April 6th, 2020

Podcast 257: Here comes the summer after COVID-19

Four weeks ago — in early March — I interviewed Dr. Renee Salas about climate change and clinical medicine.

Back in those halcyon days, COVID-19 was very much a gathering storm, but it had not yet slammed into the United States.

Here we are, over 10,000 U.S. deaths later in early April, not having heard of much else but the disease.

I thought to use this interview now, both to give listeners a small break from “The Virus” — as President Donald Trump refers to it — and to remind us how quickly things can change on the planet.

We make mention during the course of the interview of the need to take the lessons from unanticipated disasters. We can only hope that the lessons the present crisis affords us won’t be lost.


Dr. Salas’ Perspective article in NEJM

Dr. Salas’ earlier NEJM editorial, written with Drs. Malina and Solomon, on “Prioritizing Health in a Changing Climate”

Harvard’s Global Health Institute

Running time: 18 minutes


Joe Elia: This is Joe Elia. We’ve just turned the clocks forward here in the US and so summer is looming after a warm winter for Boston. If the past serves as a guide, we’ll have a warm summer, warmer than usual. Sleeping will get tougher, ticks will show up on our ankles, water will beckon us. Clinicians will work in comfortably air-conditioned suites, but their patients will often not be as lucky. Rene Salas reminds you all in a recent NEJM Perspective that hyperthermia is just around the seasonal corner. Our friends in the Southern Hemisphere have just had a horrible summer. Australia’s was unprecedented with an average temperature exceeding 30 Celsius or 86 Fahrenheit. We’ll talk about such things with Dr. Salas, who is a fellow at the Center for Climate Health and the Global Environment at the Harvard School of Public Health. She’s also in the Department of Emergency Medicine at Mass General Hospital and Harvard Medical School.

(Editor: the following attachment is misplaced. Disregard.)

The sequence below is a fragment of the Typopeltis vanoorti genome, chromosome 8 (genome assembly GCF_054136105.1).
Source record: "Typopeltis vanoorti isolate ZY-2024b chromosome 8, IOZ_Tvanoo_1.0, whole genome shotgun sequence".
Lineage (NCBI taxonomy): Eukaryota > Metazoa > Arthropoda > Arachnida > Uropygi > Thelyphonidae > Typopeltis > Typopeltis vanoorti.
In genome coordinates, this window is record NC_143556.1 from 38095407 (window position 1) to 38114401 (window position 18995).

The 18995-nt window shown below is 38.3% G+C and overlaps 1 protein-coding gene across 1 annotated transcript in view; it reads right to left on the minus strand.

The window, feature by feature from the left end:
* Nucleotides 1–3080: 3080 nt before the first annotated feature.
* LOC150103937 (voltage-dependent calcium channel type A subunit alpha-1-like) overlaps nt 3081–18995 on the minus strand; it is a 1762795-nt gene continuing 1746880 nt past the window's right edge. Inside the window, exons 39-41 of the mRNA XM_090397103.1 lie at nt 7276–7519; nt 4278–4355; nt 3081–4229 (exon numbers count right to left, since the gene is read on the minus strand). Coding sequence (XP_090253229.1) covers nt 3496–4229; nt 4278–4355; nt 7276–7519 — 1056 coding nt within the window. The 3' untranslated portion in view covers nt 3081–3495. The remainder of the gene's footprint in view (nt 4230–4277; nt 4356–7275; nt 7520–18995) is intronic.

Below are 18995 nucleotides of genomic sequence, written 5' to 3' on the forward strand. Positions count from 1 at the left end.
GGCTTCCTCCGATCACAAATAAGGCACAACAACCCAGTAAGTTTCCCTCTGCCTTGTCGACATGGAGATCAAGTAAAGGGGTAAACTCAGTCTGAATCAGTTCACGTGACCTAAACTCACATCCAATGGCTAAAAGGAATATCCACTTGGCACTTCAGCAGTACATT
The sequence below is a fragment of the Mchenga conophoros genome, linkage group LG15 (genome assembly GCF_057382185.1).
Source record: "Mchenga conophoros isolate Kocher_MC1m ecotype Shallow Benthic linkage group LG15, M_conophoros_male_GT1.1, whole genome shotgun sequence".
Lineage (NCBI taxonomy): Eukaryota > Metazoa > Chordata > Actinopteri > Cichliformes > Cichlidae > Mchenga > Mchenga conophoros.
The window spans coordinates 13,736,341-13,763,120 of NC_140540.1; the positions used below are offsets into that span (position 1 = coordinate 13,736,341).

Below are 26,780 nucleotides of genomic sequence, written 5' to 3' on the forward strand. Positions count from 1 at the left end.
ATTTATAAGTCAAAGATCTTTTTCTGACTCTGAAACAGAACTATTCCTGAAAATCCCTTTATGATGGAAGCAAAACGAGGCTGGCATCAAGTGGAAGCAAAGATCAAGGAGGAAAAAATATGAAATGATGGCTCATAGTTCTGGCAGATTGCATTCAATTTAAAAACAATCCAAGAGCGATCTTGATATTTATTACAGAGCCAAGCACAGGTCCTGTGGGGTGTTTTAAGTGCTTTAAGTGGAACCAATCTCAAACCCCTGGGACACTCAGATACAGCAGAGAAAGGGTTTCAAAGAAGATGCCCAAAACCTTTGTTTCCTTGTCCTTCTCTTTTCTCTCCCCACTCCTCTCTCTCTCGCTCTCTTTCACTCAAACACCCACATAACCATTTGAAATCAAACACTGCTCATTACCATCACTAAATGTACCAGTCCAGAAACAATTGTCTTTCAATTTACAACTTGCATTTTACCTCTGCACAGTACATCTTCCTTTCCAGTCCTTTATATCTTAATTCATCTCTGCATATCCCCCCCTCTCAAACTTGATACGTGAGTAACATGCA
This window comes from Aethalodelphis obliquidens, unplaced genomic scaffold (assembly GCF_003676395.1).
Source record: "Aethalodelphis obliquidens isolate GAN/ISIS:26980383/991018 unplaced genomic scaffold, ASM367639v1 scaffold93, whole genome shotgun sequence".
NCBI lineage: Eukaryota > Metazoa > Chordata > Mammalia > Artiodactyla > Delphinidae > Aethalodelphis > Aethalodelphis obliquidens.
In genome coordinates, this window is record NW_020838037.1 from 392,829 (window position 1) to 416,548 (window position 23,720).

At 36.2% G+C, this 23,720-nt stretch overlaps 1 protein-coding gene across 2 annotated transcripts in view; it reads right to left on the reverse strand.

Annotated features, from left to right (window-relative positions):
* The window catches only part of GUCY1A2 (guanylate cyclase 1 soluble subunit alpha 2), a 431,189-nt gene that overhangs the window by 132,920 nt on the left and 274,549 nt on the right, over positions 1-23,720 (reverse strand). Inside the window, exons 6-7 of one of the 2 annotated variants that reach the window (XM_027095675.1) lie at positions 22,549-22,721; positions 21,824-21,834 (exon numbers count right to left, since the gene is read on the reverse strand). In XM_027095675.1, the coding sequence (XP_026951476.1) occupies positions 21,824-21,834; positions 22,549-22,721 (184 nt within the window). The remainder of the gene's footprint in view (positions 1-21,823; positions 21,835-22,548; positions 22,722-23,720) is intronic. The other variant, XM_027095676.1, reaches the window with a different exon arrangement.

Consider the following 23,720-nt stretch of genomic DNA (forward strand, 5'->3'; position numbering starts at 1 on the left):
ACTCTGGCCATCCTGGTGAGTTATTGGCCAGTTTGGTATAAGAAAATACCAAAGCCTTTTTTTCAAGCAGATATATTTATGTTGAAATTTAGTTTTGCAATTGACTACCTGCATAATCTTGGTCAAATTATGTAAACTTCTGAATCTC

Welcome to Clinical Conversations, Dr. Salas.

Dr. Salas: Thank you so much for having me. I’m excited to be here.

Joe Elia: It used to be that summer was the time for bug spray and sunscreen. Everything’s changed, hasn’t it?

Dr. Salas: Yes. I think that there has been this growing recognition that climate change is not only happening in the world around us but it’s also impacting us as humans and it’s impacting our health. As this recognition has grown, there has been a goal to increasingly connect it to what we do every day to our clinical practice.

Joe Elia: Your recent perspective article in the New England Journal of Medicine gives a useful table for various healthcare demands, starting with EMTs who are bringing overheated patients to the ER, all the way out to the management types who need to prepare for what they can’t predict yet. Can you talk a bit about that?

Dr. Salas: So we know that there are associations across a broad range of climate exposure. So that ranges from heat to rising pollen levels, wildfire smoke, infectious diseases as you noted in the introduction, changes in water quality, and the intensification of extreme weather, but I think that the recognition is that all of these have very practical implications no matter what your role is in the healthcare system. So there’s a case that I outline about a man who was brought into the hospital because he was confused, but we were in the middle of a record-breaking heatwave, and his wife had called 911 and the EMT said that when they opened the door that it was like they were being hit by the Sahara Desert heat.